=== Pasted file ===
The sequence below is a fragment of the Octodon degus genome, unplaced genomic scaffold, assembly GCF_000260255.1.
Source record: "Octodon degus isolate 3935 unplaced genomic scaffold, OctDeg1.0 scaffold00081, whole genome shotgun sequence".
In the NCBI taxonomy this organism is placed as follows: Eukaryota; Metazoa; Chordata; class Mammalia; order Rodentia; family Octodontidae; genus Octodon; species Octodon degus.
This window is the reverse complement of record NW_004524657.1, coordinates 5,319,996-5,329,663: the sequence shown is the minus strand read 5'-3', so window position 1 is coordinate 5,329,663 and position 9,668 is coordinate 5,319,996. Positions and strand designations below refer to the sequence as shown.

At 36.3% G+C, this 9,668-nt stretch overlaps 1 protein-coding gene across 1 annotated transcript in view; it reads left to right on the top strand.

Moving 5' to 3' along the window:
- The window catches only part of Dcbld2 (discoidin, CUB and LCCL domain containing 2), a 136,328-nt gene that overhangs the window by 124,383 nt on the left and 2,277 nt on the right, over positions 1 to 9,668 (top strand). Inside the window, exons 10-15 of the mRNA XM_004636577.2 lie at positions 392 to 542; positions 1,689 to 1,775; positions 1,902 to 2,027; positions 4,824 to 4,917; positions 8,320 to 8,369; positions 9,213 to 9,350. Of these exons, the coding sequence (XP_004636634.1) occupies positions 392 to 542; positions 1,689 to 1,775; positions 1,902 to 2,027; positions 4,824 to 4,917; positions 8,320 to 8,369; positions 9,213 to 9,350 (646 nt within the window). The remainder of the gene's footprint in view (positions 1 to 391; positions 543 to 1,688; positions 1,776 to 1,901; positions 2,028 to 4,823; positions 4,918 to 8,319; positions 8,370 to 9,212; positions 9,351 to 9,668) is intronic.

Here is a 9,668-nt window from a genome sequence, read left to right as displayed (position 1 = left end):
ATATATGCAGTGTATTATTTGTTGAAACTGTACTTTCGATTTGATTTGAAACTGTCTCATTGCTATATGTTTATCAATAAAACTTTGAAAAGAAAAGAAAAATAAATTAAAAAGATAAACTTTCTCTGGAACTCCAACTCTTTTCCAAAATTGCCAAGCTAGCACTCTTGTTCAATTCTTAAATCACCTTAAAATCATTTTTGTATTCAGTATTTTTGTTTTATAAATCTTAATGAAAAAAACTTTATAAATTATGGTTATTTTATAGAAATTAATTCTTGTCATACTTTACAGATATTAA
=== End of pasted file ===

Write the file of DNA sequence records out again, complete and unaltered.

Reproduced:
The sequence below is a fragment of the Octodon degus genome, unplaced genomic scaffold, assembly GCF_000260255.1.
Source record: "Octodon degus isolate 3935 unplaced genomic scaffold, OctDeg1.0 scaffold00081, whole genome shotgun sequence".
In the NCBI taxonomy this organism is placed as follows: Eukaryota; Metazoa; Chordata; class Mammalia; order Rodentia; family Octodontidae; genus Octodon; species Octodon degus.
This window is the reverse complement of record NW_004524657.1, coordinates 5,319,996-5,329,663: the sequence shown is the minus strand read 5'-3', so window position 1 is coordinate 5,329,663 and position 9,668 is coordinate 5,319,996. Positions and strand designations below refer to the sequence as shown.

At 36.3% G+C, this 9,668-nt stretch overlaps 1 protein-coding gene across 1 annotated transcript in view; it reads left to right on the top strand.

Moving 5' to 3' along the window:
- The window catches only part of Dcbld2 (discoidin, CUB and LCCL domain containing 2), a 136,328-nt gene that overhangs the window by 124,383 nt on the left and 2,277 nt on the right, over positions 1 to 9,668 (top strand). Inside the window, exons 10-15 of the mRNA XM_004636577.2 lie at positions 392 to 542; positions 1,689 to 1,775; positions 1,902 to 2,027; positions 4,824 to 4,917; positions 8,320 to 8,369; positions 9,213 to 9,350. Of these exons, the coding sequence (XP_004636634.1) occupies positions 392 to 542; positions 1,689 to 1,775; positions 1,902 to 2,027; positions 4,824 to 4,917; positions 8,320 to 8,369; positions 9,213 to 9,350 (646 nt within the window). The remainder of the gene's footprint in view (positions 1 to 391; positions 543 to 1,688; positions 1,776 to 1,901; positions 2,028 to 4,823; positions 4,918 to 8,319; positions 8,370 to 9,212; positions 9,351 to 9,668) is intronic.

Here is a 9,668-nt window from a genome sequence, read left to right as displayed (position 1 = left end):
ATATATGCAGTGTATTATTTGTTGAAACTGTACTTTCGATTTGATTTGAAACTGTCTCATTGCTATATGTTTATCAATAAAACTTTGAAAAGAAAAGAAAAATAAATTAAAAAGATAAACTTTCTCTGGAACTCCAACTCTTTTCCAAAATTGCCAAGCTAGCACTCTTGTTCAATTCTTAAATCACCTTAAAATCATTTTTGTATTCAGTATTTTTGTTTTATAAATCTTAATGAAAAAAACTTTATAAATTATGGTTATTTTATAGAAATTAATTCTTGTCATACTTTACAGATATTAA